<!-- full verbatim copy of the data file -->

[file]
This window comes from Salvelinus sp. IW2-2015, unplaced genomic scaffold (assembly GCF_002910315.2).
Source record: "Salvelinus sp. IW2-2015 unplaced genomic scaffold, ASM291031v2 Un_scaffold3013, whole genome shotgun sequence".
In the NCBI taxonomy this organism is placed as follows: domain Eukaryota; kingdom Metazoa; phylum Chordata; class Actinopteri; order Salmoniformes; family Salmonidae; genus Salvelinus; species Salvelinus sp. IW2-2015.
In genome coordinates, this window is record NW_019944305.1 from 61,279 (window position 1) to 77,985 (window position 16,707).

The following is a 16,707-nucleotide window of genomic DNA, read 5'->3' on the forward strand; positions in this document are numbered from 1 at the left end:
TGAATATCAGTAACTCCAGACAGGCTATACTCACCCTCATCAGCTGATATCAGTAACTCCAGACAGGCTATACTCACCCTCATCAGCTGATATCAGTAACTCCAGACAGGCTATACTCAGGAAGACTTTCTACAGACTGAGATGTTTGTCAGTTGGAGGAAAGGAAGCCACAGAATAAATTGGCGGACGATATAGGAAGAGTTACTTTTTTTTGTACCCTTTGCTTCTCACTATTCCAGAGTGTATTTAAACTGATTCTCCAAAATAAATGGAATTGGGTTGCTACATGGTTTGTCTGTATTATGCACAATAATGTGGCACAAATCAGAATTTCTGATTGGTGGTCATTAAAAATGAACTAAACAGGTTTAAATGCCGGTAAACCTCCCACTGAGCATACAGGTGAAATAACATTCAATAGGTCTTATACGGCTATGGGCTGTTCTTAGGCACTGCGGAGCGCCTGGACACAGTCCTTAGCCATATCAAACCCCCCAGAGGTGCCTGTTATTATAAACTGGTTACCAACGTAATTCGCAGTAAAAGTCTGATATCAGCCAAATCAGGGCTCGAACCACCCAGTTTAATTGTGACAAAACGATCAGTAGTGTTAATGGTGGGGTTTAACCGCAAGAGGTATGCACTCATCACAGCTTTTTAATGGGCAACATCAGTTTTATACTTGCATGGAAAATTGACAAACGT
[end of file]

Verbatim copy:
This window comes from Salvelinus sp. IW2-2015, unplaced genomic scaffold (assembly GCF_002910315.2).
Source record: "Salvelinus sp. IW2-2015 unplaced genomic scaffold, ASM291031v2 Un_scaffold3013, whole genome shotgun sequence".
In the NCBI taxonomy this organism is placed as follows: domain Eukaryota; kingdom Metazoa; phylum Chordata; class Actinopteri; order Salmoniformes; family Salmonidae; genus Salvelinus; species Salvelinus sp. IW2-2015.
In genome coordinates, this window is record NW_019944305.1 from 61,279 (window position 1) to 77,985 (window position 16,707).

The following is a 16,707-nucleotide window of genomic DNA, read 5'->3' on the forward strand; positions in this document are numbered from 1 at the left end:
TGAATATCAGTAACTCCAGACAGGCTATACTCACCCTCATCAGCTGATATCAGTAACTCCAGACAGGCTATACTCACCCTCATCAGCTGATATCAGTAACTCCAGACAGGCTATACTCAGGAAGACTTTCTACAGACTGAGATGTTTGTCAGTTGGAGGAAAGGAAGCCACAGAATAAATTGGCGGACGATATAGGAAGAGTTACTTTTTTTTGTACCCTTTGCTTCTCACTATTCCAGAGTGTATTTAAACTGATTCTCCAAAATAAATGGAATTGGGTTGCTACATGGTTTGTCTGTATTATGCACAATAATGTGGCACAAATCAGAATTTCTGATTGGTGGTCATTAAAAATGAACTAAACAGGTTTAAATGCCGGTAAACCTCCCACTGAGCATACAGGTGAAATAACATTCAATAGGTCTTATACGGCTATGGGCTGTTCTTAGGCACTGCGGAGCGCCTGGACACAGTCCTTAGCCATATCAAACCCCCCAGAGGTGCCTGTTATTATAAACTGGTTACCAACGTAATTCGCAGTAAAAGTCTGATATCAGCCAAATCAGGGCTCGAACCACCCAGTTTAATTGTGACAAAACGATCAGTAGTGTTAATGGTGGGGTTTAACCGCAAGAGGTATGCACTCATCACAGCTTTTTAATGGGCAACATCAGTTTTATACTTGCATGGAAAATTGACAAACGT